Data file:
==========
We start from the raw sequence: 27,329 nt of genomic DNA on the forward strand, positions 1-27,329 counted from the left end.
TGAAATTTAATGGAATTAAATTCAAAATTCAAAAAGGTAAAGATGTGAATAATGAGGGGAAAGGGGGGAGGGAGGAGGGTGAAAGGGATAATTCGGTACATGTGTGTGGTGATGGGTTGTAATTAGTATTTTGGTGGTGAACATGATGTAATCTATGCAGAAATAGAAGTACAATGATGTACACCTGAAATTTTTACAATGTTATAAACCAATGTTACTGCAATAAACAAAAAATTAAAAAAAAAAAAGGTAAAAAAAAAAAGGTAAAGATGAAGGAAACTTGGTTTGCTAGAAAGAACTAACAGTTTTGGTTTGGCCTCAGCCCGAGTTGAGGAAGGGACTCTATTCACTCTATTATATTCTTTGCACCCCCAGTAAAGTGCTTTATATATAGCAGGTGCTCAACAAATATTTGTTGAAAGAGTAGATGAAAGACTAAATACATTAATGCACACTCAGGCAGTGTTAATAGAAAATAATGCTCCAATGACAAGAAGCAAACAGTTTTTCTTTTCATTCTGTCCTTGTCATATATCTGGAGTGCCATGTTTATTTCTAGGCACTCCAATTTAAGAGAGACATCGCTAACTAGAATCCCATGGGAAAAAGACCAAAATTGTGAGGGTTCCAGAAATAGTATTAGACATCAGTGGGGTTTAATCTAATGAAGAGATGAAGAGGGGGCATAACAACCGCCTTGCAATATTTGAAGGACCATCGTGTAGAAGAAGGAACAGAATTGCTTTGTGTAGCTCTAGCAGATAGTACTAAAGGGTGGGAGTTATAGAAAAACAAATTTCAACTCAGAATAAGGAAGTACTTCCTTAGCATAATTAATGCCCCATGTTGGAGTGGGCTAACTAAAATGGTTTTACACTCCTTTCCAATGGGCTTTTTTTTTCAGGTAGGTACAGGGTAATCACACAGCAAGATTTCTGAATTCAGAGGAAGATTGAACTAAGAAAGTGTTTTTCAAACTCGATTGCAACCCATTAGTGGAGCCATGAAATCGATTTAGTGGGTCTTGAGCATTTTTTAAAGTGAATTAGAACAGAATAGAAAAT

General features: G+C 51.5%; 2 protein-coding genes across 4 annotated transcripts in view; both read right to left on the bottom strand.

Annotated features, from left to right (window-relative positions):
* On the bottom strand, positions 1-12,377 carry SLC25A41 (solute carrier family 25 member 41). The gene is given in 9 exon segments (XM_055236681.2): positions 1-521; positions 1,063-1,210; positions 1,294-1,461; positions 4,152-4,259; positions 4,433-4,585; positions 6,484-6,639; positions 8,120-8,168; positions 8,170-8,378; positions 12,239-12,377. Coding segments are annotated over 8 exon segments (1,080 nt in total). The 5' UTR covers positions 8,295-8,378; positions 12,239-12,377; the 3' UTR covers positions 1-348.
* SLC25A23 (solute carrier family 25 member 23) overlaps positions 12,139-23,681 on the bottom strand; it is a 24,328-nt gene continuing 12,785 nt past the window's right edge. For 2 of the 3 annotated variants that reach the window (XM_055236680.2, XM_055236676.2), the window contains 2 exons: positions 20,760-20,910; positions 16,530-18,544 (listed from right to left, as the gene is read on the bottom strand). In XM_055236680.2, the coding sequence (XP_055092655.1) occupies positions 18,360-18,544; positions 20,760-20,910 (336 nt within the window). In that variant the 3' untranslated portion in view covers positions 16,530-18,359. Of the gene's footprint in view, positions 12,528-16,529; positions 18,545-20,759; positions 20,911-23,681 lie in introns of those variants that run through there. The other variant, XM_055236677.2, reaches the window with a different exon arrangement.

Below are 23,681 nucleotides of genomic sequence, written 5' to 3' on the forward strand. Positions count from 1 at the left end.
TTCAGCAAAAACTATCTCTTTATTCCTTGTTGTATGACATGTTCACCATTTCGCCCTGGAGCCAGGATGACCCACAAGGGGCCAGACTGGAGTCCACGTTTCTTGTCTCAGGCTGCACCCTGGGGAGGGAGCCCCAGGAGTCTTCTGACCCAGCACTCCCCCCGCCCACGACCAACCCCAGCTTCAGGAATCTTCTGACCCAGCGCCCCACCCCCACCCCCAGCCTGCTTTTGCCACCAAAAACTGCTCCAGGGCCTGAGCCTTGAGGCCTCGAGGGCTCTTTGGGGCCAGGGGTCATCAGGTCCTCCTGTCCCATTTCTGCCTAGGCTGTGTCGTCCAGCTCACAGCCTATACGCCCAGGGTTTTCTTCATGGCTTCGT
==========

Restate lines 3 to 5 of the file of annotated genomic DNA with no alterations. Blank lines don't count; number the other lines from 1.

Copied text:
General features: G+C 51.5%; 2 protein-coding genes across 4 annotated transcripts in view; both read right to left on the bottom strand.

Annotated features, from left to right (window-relative positions):
* On the bottom strand, positions 1-12,377 carry SLC25A41 (solute carrier family 25 member 41). The gene is given in 9 exon segments (XM_055236681.2): positions 1-521; positions 1,063-1,210; positions 1,294-1,461; positions 4,152-4,259; positions 4,433-4,585; positions 6,484-6,639; positions 8,120-8,168; positions 8,170-8,378; positions 12,239-12,377. Coding segments are annotated over 8 exon segments (1,080 nt in total). The 5' UTR covers positions 8,295-8,378; positions 12,239-12,377; the 3' UTR covers positions 1-348.